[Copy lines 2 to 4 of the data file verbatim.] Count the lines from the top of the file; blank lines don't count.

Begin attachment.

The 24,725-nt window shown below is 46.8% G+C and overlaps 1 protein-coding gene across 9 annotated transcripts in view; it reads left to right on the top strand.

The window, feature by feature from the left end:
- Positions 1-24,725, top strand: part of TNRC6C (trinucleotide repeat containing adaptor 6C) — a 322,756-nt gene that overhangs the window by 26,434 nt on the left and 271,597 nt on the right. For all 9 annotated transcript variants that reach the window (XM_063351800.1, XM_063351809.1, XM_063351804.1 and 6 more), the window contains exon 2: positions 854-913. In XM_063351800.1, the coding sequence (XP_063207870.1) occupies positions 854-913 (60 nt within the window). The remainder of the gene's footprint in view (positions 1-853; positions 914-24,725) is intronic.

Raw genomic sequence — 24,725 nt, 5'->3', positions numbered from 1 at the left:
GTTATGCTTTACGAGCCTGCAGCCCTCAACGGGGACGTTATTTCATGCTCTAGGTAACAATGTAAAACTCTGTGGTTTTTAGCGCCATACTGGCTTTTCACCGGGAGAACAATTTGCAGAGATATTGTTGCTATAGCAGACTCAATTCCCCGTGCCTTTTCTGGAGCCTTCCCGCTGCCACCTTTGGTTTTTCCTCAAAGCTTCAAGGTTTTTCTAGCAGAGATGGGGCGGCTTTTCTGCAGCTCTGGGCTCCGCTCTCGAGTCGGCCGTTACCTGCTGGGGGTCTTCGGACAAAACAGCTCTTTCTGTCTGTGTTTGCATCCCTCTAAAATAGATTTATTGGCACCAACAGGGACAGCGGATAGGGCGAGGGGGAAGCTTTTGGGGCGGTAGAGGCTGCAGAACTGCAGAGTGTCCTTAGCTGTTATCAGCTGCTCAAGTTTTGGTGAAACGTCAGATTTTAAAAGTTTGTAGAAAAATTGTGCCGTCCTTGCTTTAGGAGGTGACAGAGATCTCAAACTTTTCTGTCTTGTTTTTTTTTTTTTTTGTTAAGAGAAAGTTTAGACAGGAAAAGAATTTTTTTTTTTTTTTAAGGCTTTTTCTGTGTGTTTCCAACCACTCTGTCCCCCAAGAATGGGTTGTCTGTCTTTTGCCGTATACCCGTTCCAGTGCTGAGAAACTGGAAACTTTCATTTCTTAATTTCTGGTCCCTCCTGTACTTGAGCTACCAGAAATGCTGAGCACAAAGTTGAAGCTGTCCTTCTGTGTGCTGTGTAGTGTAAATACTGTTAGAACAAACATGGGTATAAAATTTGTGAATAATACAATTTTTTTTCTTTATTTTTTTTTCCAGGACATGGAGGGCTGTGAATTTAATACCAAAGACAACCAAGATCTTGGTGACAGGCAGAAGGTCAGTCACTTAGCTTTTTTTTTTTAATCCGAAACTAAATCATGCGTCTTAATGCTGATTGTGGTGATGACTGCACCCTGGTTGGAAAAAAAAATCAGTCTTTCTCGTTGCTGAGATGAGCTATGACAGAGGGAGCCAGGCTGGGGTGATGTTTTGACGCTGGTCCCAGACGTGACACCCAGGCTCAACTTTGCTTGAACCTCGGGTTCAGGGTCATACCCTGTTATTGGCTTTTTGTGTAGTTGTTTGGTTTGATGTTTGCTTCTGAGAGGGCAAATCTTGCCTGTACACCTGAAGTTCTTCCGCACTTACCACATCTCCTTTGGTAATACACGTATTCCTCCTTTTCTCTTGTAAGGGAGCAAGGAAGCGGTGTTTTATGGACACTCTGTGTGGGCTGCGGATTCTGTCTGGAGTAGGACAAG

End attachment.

The window, feature by feature from the left end:
- Positions 1-24,725, top strand: part of TNRC6C (trinucleotide repeat containing adaptor 6C) — a 322,756-nt gene that overhangs the window by 26,434 nt on the left and 271,597 nt on the right. For all 9 annotated transcript variants that reach the window (XM_063351800.1, XM_063351809.1, XM_063351804.1 and 6 more), the window contains exon 2: positions 854-913. In XM_063351800.1, the coding sequence (XP_063207870.1) occupies positions 854-913 (60 nt within the window). The remainder of the gene's footprint in view (positions 1-853; positions 914-24,725) is intronic.

Raw genomic sequence — 24,725 nt, 5'->3', positions numbered from 1 at the left: